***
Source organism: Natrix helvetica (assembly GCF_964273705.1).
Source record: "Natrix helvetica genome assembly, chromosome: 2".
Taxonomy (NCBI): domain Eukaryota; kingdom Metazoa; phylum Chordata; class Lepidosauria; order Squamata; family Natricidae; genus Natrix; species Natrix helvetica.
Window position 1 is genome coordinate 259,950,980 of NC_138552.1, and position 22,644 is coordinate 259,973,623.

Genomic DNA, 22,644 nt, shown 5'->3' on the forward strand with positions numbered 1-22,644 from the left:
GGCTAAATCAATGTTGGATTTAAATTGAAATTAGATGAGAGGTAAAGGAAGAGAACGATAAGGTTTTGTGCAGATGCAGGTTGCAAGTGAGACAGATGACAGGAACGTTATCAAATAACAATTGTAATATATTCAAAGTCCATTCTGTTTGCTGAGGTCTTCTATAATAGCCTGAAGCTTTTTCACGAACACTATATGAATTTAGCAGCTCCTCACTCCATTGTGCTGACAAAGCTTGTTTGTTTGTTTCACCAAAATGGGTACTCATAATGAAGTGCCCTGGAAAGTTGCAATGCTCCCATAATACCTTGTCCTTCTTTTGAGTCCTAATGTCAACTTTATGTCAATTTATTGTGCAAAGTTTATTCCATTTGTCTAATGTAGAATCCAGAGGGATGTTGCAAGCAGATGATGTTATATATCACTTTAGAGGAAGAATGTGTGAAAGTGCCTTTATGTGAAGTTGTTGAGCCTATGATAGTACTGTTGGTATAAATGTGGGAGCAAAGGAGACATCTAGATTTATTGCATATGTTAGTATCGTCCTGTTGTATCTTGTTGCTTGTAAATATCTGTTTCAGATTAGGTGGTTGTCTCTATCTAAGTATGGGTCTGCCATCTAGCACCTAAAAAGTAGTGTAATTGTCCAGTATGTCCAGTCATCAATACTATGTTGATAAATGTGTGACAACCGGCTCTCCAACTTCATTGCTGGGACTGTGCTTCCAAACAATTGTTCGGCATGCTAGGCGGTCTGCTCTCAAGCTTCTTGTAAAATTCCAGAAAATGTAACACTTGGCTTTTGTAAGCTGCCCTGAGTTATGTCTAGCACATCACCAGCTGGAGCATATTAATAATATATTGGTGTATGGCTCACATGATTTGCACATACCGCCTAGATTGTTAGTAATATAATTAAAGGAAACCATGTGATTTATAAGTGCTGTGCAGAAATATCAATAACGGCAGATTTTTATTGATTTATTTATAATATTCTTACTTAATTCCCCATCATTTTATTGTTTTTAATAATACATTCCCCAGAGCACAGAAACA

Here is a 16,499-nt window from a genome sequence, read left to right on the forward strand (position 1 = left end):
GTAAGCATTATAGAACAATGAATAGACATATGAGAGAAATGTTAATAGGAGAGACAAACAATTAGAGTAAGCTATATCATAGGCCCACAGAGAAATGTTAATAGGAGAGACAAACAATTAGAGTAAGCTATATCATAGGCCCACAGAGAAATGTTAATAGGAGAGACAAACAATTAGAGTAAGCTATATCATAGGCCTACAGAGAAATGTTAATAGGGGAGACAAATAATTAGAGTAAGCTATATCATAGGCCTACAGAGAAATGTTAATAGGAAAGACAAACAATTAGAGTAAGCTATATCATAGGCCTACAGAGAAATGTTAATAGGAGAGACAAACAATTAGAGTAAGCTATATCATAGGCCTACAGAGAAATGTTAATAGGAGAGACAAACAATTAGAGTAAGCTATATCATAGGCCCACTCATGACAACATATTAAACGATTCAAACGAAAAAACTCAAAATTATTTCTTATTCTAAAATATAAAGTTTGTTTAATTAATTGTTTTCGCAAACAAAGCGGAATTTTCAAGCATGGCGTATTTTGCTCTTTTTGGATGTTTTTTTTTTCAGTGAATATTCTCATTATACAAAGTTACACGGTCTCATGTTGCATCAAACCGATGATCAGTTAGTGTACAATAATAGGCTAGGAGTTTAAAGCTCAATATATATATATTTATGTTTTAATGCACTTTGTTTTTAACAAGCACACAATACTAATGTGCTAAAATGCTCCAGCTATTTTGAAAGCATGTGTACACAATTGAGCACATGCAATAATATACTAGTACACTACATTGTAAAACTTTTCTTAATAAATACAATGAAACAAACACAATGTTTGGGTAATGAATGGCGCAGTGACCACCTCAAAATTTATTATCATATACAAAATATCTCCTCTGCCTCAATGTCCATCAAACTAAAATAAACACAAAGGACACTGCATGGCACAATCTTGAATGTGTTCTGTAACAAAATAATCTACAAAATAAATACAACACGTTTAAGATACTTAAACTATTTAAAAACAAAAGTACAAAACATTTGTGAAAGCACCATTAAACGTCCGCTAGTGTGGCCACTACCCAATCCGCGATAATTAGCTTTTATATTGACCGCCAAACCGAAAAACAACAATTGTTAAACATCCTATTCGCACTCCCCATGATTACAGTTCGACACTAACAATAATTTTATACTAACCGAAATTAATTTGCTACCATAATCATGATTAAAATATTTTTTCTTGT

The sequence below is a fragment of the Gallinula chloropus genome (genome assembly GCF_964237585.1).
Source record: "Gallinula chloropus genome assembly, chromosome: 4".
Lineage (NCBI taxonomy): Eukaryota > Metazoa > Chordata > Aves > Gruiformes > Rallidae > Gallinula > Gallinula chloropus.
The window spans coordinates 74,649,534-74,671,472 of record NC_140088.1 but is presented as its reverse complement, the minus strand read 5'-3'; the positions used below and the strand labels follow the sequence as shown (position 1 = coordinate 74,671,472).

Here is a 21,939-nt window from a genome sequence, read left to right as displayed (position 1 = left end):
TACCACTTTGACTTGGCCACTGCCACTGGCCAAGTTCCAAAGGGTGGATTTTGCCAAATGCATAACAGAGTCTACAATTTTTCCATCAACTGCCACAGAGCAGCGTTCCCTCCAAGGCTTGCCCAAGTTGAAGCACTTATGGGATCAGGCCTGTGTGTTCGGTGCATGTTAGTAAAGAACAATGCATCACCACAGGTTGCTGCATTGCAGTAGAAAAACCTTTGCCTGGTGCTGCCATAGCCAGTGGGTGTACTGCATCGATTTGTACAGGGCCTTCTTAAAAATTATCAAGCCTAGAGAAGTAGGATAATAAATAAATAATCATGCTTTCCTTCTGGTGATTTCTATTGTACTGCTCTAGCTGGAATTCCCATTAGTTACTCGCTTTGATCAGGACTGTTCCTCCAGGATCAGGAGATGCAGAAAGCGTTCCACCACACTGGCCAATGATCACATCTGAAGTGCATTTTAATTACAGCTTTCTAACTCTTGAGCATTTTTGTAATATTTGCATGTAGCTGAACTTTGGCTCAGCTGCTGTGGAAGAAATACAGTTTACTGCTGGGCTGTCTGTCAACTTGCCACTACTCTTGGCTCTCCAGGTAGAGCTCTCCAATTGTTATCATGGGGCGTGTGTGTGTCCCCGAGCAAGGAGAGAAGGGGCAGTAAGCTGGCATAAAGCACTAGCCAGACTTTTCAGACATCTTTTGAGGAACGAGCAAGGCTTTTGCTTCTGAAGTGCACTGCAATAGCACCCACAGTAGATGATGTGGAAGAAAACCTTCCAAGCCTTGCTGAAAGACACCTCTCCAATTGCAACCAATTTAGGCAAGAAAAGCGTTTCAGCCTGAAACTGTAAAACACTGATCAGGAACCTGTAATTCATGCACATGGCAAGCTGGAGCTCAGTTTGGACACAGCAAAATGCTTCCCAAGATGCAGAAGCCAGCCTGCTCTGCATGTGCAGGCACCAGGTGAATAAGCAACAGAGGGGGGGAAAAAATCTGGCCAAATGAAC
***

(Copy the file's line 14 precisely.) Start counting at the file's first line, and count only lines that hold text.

TACCACTTTGACTTGGCCACTGCCACTGGCCAAGTTCCAAAGGGTGGATTTTGCCAAATGCATAACAGAGTCTACAATTTTTCCATCAACTGCCACAGAGCAGCGTTCCCTCCAAGGCTTGCCCAAGTTGAAGCACTTATGGGATCAGGCCTGTGTGTTCGGTGCATGTTAGTAAAGAACAATGCATCACCACAGGTTGCTGCATTGCAGTAGAAAAACCTTTGCCTGGTGCTGCCATAGCCAGTGGGTGTACTGCATCGATTTGTACAGGGCCTTCTTAAAAATTATCAAGCCTAGAGAAGTAGGATAATAAATAAATAATCATGCTTTCCTTCTGGTGATTTCTATTGTACTGCTCTAGCTGGAATTCCCATTAGTTACTCGCTTTGATCAGGACTGTTCCTCCAGGATCAGGAGATGCAGAAAGCGTTCCACCACACTGGCCAATGATCACATCTGAAGTGCATTTTAATTACAGCTTTCTAACTCTTGAGCATTTTTGTAATATTTGCATGTAGCTGAACTTTGGCTCAGCTGCTGTGGAAGAAATACAGTTTACTGCTGGGCTGTCTGTCAACTTGCCACTACTCTTGGCTCTCCAGGTAGAGCTCTCCAATTGTTATCATGGGGCGTGTGTGTGTCCCCGAGCAAGGAGAGAAGGGGCAGTAAGCTGGCATAAAGCACTAGCCAGACTTTTCAGACATCTTTTGAGGAACGAGCAAGGCTTTTGCTTCTGAAGTGCACTGCAATAGCACCCACAGTAGATGATGTGGAAGAAAACCTTCCAAGCCTTGCTGAAAGACACCTCTCCAATTGCAACCAATTTAGGCAAGAAAAGCGTTTCAGCCTGAAACTGTAAAACACTGATCAGGAACCTGTAATTCATGCACATGGCAAGCTGGAGCTCAGTTTGGACACAGCAAAATGCTTCCCAAGATGCAGAAGCCAGCCTGCTCTGCATGTGCAGGCACCAGGTGAATAAGCAACAGAGGGGGGGAAAAAATCTGGCCAAATGAAC